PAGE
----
“The brother on the left had excellent teeth and [on the right] rampant caries. These boys were brothers eating at the same table. The older boy, with excellent teeth, was still enjoying primitive food of oatmeal and oatcake and sea foods with some limited dairy products. The younger boy, seen to the right, had extensive tooth decay. Many teeth were missing including two in the front. He insisted on having white bread, jam, highly sweetened coffee and also sweet chocolates.”
It’s hard to imagine the typical Italian or Frenchman wondering what to eat. Here in America so much seemingly contradictory research exists about what to eat, and findings seem to change every year. From the low-fat craze of the eighties (which, unfortunately, continues today) to the Atkins diet, to The China Study and on and on the question is “What are the right things to eat?”
The problem with modern research is that it starts with a clean slate. Its goal is to find the “one thing” that’ll make us healthier. The gold standard for science in the double-blind, placebo-controlled study; unfortunately there is no such study for ancient wisdom (or common sense). Wouldn’t it be great if we could find out what diets were like before our modern world? Enter Dr. Weston Price (1870-1948) of Cincinnati, Ohio.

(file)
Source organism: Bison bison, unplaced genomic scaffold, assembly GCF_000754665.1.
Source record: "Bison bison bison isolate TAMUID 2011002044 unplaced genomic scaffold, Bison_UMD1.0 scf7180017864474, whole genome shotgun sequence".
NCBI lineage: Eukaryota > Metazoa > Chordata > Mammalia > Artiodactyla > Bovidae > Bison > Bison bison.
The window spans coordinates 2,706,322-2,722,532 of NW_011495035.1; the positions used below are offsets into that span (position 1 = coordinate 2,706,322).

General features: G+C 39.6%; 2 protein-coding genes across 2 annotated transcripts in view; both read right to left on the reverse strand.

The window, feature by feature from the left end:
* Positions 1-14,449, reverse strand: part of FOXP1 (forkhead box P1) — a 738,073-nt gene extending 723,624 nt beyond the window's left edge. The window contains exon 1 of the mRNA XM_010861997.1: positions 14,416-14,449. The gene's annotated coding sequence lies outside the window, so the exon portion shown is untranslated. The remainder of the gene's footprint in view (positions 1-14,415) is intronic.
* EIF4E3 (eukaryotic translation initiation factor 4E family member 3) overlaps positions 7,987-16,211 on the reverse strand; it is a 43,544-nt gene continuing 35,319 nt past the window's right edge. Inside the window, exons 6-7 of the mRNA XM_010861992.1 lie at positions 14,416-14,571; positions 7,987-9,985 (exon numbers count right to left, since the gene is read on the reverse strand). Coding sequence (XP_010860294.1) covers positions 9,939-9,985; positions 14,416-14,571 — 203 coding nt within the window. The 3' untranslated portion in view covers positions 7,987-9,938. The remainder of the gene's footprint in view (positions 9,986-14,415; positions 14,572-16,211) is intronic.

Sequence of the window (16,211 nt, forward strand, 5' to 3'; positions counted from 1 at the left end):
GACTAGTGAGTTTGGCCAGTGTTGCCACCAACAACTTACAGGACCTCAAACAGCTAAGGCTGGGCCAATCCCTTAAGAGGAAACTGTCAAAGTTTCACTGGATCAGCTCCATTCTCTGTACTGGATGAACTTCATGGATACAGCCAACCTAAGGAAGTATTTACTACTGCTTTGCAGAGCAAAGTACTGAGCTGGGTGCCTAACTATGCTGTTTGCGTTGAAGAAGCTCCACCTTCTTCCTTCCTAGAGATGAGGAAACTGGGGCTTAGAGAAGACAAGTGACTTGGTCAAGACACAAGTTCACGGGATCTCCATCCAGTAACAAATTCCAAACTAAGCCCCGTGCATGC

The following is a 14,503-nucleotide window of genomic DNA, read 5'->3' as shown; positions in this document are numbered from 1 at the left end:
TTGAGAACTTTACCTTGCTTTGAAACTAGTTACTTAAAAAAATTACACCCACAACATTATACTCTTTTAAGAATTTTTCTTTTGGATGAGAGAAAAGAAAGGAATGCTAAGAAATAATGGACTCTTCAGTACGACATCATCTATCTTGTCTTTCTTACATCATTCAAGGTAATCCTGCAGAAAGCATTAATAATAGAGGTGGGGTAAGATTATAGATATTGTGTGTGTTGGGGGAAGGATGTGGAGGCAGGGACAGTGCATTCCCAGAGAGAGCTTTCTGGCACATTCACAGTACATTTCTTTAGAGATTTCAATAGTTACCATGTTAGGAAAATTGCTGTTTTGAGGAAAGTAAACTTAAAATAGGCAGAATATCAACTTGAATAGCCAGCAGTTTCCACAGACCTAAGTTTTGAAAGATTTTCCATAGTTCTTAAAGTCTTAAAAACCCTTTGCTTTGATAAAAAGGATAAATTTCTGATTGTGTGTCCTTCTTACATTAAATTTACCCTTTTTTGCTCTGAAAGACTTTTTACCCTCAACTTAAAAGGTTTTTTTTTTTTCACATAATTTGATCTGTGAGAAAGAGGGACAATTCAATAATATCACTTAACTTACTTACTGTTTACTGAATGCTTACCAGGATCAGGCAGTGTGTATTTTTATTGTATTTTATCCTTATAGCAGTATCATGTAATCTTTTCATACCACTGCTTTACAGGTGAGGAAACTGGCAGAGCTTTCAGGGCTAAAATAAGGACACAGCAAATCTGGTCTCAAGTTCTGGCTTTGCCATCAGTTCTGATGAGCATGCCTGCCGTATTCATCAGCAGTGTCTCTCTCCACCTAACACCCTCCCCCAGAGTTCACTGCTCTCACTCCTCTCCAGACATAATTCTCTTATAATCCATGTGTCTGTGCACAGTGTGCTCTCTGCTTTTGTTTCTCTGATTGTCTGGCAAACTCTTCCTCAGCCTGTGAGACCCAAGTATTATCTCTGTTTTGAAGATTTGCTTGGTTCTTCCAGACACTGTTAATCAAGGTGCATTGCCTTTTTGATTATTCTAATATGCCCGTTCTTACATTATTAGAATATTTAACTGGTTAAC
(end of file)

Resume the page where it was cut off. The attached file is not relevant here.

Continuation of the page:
In the early 1930s, Price and his wife traveled more than 100,000 miles to study the diets and health of isolated indigenous people in Africa, South America, Australia, Polynesia, Europe, northern Canada, and the Pacific Northwest. As a dentist, Dr Price was searching for a cause of dental decay and physical degeneration that he observed daily in the patients in his practice. Price wanted to seek out people “who were living in accordance with the tradition of their race and as little affected as might be possible by the influence of the white man.” Wherever he found them — regardless of race, diet and climate — they were a “picture of superb health”: they had strong physiques, perfect teeth, no arthritis, no tuberculosis, no degenerative diseases, and they were cheerful, happy, hardy folk.
That picture was a radical contrast to other, less isolated groups of the same peoples, who exhibited a catastrophic health decline the closer they got to the “trade foods” produced by industrial society (processed foods grown by synthetic farming methods), in the form of the “white man’s store.” His worldwide findings clearly showed that dental caries and deformed dental arches, resulting in crowded, crooked teeth, were merely a sign of physical degeneration, resulting from what he had suspected – nutritional deficiencies. He found it took only one generation of eating industrialized food to destroy health and immunity. When Dr. Price analyzed the foods used by isolated indigenous peoples he found that they provided at least four times the calcium and other minerals, and at least TEN times the fat-soluble vitamins from animal foods such as butter, fish eggs, shellfish and organ meats.